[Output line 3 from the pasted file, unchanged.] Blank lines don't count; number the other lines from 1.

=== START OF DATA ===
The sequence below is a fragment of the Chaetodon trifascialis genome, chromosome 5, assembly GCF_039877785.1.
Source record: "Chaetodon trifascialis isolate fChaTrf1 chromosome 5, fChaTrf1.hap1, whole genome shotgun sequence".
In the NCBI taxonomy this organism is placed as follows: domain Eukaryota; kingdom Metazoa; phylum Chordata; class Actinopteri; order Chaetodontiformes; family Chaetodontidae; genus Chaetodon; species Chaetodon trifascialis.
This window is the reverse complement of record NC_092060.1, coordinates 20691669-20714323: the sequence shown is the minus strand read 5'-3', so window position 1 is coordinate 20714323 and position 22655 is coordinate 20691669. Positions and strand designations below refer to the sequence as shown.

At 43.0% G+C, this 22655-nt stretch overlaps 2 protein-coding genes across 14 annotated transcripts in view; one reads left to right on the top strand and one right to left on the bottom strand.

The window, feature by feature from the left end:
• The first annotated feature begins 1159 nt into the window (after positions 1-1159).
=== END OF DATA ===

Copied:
In the NCBI taxonomy this organism is placed as follows: domain Eukaryota; kingdom Metazoa; phylum Chordata; class Actinopteri; order Chaetodontiformes; family Chaetodontidae; genus Chaetodon; species Chaetodon trifascialis.